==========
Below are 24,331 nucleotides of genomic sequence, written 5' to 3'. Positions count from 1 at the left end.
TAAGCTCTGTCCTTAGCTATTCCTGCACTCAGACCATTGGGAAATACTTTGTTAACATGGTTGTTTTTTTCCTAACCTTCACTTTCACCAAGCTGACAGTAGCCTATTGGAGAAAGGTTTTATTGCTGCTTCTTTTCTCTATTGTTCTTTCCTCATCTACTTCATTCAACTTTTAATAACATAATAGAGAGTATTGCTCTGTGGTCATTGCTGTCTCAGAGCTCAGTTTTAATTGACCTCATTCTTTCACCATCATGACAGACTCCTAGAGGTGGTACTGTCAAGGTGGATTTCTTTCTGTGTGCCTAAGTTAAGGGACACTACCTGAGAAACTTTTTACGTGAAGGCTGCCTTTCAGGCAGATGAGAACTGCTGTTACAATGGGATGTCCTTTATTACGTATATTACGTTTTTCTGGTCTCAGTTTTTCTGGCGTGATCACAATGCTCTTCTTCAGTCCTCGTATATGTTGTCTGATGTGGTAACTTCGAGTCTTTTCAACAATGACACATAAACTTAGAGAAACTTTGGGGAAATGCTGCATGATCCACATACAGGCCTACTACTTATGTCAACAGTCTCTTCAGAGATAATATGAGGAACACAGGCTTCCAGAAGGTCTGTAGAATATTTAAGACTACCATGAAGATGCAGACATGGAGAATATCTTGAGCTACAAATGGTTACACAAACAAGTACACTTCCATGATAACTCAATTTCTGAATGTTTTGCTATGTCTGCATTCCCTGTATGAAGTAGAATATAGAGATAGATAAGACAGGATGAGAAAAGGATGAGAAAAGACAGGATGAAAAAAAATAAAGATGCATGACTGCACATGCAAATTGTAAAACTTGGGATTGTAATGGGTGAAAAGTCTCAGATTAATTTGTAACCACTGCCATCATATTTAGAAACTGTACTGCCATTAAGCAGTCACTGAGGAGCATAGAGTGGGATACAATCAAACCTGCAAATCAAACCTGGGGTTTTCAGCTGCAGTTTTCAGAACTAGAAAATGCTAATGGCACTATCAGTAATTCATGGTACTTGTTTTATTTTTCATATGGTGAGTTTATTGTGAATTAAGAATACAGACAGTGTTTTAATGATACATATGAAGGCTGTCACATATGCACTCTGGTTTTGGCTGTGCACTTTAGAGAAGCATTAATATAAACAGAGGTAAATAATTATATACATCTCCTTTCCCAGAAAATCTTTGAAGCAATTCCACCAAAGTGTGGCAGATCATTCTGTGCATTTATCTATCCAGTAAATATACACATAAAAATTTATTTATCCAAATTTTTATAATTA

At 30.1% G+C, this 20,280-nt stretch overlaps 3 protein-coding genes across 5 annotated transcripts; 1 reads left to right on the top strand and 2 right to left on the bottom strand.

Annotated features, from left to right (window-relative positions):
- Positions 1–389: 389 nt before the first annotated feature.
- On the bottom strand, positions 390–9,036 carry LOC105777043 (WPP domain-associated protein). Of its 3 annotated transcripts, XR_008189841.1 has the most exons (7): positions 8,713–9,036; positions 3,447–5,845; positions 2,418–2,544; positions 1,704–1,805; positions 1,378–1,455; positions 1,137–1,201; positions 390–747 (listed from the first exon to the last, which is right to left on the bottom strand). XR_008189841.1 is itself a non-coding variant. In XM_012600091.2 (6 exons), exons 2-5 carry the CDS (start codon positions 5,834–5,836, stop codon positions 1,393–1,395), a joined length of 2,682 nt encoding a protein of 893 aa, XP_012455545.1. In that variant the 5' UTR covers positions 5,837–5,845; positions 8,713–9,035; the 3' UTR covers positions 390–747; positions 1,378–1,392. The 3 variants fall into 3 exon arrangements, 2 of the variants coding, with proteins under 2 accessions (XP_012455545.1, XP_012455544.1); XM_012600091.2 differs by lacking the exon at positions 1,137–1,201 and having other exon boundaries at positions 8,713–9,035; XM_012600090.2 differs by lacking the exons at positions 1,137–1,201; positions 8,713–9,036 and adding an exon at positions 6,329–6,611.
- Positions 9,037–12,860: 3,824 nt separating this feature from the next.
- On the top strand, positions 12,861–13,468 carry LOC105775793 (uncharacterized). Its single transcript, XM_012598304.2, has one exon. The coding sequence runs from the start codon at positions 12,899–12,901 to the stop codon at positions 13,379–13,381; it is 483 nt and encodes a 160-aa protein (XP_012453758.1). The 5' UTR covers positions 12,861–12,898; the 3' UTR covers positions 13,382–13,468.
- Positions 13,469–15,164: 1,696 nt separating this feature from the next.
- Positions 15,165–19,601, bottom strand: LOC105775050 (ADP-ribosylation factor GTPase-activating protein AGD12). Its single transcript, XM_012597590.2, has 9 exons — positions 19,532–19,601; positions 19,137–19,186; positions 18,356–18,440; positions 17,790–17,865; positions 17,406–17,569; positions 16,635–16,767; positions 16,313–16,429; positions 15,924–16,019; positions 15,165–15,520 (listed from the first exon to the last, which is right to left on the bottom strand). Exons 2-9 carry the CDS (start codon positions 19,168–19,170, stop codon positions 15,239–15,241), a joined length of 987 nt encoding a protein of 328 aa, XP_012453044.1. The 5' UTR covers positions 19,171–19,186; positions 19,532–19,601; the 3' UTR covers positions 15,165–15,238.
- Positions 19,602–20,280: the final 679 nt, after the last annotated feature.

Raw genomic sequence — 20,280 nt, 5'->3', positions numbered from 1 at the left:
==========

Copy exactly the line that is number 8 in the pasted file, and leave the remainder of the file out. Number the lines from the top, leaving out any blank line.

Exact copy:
- On the top strand, positions 12,861–13,468 carry LOC105775793 (uncharacterized). Its single transcript, XM_012598304.2, has one exon. The coding sequence runs from the start codon at positions 12,899–12,901 to the stop codon at positions 13,379–13,381; it is 483 nt and encodes a 160-aa protein (XP_012453758.1). The 5' UTR covers positions 12,861–12,898; the 3' UTR covers positions 13,382–13,468.